It is surprising how many people become insolvent overnight. Sometimes this can be due to matters out of their control but it appears to be happening more frequently due to the economic conditions.
A recent decision of the Qld Supreme Court had to deal with the issue of whether a deposit could be forfeited under the Contract in circumstances where the buyer was declared bankrupt prior to settlement (Majet and Anor v Goggin and Miller As Trustees  QSC 38).
The Contract was for a sale price of $1.39M and the 10% deposit was held in the trust account of the solicitors acting for the vendors.
The buyer was declared bankrupt prior to settlement and his trustees disclaimed the Contract in accordance with the provisions of the Bankruptcy Act 1966 (Cth). It is usual practice for trustees to disclaim any agreements that they do not wish to complete on behalf of the bankrupt. This can lead to fairly harsh consequences for the parties on the other side of the Contract and there is usually little hope of recovering any damages or monies that might be owing due to the Contract being cancelled.
In this case the trustees attempted to argue that the deposit should not be forfeited under the Contract and that the above section of the Bankruptcy Act entitled them to a refund. The sellers, quite correctly, argued that the anticipatory breach and/or repudiation of the Contract by the trustees entitled the sellers to terminate the Contract and forfeit the deposit in accordance with clause 2.4(1) of the Contract. The crucial issue before the Court was whether the disclaimer by the trustees constituted a default under the Contract.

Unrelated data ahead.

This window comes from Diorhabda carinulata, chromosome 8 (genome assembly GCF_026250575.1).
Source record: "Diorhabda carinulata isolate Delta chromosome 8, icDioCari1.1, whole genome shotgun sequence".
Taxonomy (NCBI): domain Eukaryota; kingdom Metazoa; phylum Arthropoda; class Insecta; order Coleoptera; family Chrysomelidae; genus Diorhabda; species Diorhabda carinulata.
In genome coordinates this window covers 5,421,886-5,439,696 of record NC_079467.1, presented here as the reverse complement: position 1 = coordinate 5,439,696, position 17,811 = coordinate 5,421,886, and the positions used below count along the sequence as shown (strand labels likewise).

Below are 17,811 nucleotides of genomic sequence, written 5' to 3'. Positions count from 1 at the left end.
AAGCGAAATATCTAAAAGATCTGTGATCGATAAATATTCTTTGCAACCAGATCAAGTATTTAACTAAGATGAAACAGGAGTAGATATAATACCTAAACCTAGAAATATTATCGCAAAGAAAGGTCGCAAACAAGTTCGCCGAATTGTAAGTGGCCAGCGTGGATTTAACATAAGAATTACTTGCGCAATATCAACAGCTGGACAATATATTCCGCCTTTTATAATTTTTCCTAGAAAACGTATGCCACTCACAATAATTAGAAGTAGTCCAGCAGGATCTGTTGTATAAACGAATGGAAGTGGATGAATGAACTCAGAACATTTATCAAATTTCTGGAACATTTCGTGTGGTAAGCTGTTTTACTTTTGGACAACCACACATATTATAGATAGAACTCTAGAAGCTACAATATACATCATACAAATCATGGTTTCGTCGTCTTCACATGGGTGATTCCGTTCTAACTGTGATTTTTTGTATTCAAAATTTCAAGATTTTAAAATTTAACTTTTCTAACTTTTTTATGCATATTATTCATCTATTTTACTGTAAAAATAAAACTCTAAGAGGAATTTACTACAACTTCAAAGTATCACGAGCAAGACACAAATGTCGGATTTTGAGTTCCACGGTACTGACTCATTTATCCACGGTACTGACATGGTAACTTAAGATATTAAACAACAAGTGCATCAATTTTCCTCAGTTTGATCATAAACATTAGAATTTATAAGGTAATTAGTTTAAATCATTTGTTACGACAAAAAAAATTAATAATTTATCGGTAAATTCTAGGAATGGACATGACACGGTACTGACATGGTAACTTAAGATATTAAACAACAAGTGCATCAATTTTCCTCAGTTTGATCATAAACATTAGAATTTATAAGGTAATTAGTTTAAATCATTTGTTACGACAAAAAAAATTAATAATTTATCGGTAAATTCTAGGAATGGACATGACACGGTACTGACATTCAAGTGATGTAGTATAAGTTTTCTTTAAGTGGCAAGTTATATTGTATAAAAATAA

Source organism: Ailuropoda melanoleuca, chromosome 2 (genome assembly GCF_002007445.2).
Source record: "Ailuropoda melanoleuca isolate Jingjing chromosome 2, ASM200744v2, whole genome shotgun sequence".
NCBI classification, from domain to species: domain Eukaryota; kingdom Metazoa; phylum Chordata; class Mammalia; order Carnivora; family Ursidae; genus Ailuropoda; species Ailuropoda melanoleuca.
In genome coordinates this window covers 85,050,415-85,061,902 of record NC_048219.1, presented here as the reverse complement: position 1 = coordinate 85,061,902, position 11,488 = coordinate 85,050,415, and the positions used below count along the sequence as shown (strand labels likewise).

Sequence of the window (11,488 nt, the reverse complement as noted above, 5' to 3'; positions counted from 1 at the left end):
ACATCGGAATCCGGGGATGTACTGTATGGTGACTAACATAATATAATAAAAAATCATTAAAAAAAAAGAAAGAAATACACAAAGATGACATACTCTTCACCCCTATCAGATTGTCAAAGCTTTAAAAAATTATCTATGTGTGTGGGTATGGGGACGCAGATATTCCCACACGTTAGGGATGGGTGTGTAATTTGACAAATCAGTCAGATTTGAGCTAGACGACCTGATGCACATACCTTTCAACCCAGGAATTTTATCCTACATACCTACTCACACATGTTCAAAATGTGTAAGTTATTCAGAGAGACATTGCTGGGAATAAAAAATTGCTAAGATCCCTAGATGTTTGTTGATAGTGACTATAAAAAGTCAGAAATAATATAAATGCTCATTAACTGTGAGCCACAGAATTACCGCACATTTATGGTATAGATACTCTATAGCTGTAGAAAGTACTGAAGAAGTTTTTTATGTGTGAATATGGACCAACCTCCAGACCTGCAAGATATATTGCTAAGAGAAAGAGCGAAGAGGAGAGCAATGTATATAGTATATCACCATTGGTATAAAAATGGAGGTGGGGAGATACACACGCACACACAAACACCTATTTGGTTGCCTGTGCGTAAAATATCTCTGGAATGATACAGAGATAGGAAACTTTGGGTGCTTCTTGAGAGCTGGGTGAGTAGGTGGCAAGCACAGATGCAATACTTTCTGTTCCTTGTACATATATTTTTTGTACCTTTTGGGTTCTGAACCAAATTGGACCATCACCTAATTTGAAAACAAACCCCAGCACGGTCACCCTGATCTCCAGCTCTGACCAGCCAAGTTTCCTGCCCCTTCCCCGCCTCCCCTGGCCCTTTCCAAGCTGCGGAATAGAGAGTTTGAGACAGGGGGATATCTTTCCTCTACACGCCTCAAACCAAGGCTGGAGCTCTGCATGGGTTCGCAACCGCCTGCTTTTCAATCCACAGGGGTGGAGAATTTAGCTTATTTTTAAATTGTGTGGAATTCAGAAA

The Court held that the sellers were entitled to the deposit. Although it was accepted that the relevant legislation under the Bankruptcy Act entitled the buyer to terminate the Contract, this did not extinguish the seller’s rights under the Contract and these rights were specifically preserved in accordance with the standard conditions of the Contract resulting from the buyer’s default.
This decision is a significant issue for agents who may be holding deposits in relation to sales of properties. If an agent was holding the deposit in this matter and was entitled to commission, the forfeiture of the deposit to the vendor would have entitled the agent to recover their commission.
NSW contracts are different. They usually have a standard special condition which allows either party to rescind the contract in the event of insolvency and standard clause 19 allows the deposit to be refunded.
If you require any legal assistance with contractual issues or litigious matters, please do not hesitate to contact our commercial litigation department manager Amanda Heather, direct line 07 5506 8245 or email email@example.com